Harvard Drops Standardized Test Requirements for Class of 2025

The decision marks a growing trend among colleges and universities

Langdell Hall at Harvard University
Harvard just made a big announcement.
Daderot/Creative Commons

For years, the process of applying to colleges and universities centered around one thing: standardized tests. Get a high enough score on the SATs and you might get into the school of your dreams. But a growing body of scholarship has gradually eaten away at the primacy of standardized test scores, calling into question how good they really are at measuring students’ performance, and pointing out the ways in which they fall short.

With large public events still mostly on hold due to COVID-19 — such as dozens of students sitting in a classroom for several hours to take a test — a growing number of institutions of higher learning are making standardized tests optional for affected applicants. It remains to be seen whether or not this practice will last beyond the pandemic, but it’s a promising acknowledgement that a new and better system is needed.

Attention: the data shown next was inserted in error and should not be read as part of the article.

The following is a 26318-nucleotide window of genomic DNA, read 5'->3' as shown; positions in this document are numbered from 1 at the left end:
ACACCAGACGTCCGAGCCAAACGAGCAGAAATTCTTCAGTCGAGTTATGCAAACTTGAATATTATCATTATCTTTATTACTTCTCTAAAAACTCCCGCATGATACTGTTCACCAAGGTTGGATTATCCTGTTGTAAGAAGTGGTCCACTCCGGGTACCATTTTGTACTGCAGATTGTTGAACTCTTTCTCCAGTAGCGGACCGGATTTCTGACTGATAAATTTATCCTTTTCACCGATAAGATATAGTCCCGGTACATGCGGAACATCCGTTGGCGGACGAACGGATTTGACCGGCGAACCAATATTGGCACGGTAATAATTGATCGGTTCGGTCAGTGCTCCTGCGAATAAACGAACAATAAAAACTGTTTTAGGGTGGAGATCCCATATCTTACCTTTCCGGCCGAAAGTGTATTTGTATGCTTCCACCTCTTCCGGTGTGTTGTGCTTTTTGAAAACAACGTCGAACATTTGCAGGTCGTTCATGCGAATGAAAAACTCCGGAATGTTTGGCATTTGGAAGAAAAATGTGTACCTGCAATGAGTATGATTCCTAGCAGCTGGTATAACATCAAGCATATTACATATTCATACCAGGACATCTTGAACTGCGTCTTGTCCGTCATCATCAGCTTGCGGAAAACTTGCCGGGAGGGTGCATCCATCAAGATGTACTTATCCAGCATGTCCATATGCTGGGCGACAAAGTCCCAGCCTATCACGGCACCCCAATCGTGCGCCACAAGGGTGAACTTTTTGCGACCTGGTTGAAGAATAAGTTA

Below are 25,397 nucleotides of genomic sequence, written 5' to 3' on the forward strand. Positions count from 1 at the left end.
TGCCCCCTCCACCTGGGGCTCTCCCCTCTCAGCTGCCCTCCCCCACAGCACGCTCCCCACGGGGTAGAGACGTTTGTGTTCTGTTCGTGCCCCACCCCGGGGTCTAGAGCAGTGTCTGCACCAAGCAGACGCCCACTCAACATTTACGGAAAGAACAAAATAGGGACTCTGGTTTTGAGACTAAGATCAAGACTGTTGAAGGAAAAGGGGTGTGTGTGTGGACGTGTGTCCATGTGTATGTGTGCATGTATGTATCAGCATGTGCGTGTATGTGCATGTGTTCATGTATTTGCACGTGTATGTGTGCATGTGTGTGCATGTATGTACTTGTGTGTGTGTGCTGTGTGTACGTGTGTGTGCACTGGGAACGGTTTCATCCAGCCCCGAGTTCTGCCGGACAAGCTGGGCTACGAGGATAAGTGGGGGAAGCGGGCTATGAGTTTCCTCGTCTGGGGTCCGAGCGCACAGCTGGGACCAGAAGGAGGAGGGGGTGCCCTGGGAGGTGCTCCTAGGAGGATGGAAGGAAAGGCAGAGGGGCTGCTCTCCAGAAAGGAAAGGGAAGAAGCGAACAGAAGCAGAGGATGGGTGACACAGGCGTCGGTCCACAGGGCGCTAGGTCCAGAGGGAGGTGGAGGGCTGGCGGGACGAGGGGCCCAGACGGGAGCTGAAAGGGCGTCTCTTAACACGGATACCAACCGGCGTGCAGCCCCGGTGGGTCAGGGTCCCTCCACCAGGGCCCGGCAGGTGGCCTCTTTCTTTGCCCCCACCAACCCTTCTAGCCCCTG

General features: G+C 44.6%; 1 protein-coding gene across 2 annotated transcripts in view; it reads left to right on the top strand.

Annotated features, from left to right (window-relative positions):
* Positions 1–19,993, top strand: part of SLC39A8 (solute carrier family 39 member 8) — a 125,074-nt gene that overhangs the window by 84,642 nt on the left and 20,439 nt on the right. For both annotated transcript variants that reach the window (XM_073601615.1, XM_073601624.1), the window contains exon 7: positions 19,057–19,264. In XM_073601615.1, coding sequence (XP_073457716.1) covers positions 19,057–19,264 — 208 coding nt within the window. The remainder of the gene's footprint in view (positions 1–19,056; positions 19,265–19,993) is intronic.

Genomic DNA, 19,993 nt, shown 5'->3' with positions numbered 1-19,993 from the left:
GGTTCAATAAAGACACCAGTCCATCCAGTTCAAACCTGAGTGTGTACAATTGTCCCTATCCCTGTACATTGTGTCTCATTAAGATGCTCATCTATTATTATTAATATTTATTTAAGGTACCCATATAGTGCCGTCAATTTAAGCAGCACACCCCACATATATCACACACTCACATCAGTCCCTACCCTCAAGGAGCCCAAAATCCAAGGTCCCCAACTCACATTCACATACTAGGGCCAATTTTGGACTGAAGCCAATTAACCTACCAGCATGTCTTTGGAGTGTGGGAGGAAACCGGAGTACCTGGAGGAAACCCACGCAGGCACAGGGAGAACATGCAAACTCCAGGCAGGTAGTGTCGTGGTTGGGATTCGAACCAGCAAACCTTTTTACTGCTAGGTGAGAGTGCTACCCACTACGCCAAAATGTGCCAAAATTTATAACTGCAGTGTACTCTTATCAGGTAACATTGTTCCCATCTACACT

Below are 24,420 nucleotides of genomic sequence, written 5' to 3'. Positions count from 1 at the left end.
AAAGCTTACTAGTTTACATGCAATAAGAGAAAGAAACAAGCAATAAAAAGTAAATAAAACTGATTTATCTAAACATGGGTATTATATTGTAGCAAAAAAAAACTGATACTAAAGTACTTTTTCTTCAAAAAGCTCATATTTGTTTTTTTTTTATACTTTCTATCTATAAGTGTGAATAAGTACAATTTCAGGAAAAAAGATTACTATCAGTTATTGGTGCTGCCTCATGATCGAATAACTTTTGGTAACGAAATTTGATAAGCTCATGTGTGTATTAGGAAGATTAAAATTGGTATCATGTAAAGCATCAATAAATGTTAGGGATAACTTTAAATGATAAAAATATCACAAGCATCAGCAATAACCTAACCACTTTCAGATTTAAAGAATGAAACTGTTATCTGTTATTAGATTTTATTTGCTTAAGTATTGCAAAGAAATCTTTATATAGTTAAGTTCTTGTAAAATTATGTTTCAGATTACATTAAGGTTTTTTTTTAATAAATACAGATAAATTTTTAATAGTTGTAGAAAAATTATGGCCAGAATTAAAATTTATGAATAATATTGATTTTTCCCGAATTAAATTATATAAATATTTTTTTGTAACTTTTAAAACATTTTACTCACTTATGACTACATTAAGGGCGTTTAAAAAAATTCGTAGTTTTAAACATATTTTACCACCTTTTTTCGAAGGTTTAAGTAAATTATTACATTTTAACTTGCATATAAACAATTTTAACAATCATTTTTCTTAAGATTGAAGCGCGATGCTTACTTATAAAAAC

The latest to announce it would drop the standardized testing requirement is a big one: Harvard. In an announcement posted on Harvard College’s website, the Ivy League school announced a change in plans for the Class of 2025.

Harvard College will allow students to apply for admission to the Class of 2025 without requiring standardized test scores. We understand that the COVID-19 pandemic has created insurmountable challenges in scheduling tests for all students, particularly those from modest economic backgrounds, and we believe this temporary change addresses these challenges.

Harvard isn’t the only high-profile New England school to make this decision; Brown announced something similar earlier this week. It might just herald the start of a new era in college admissions.

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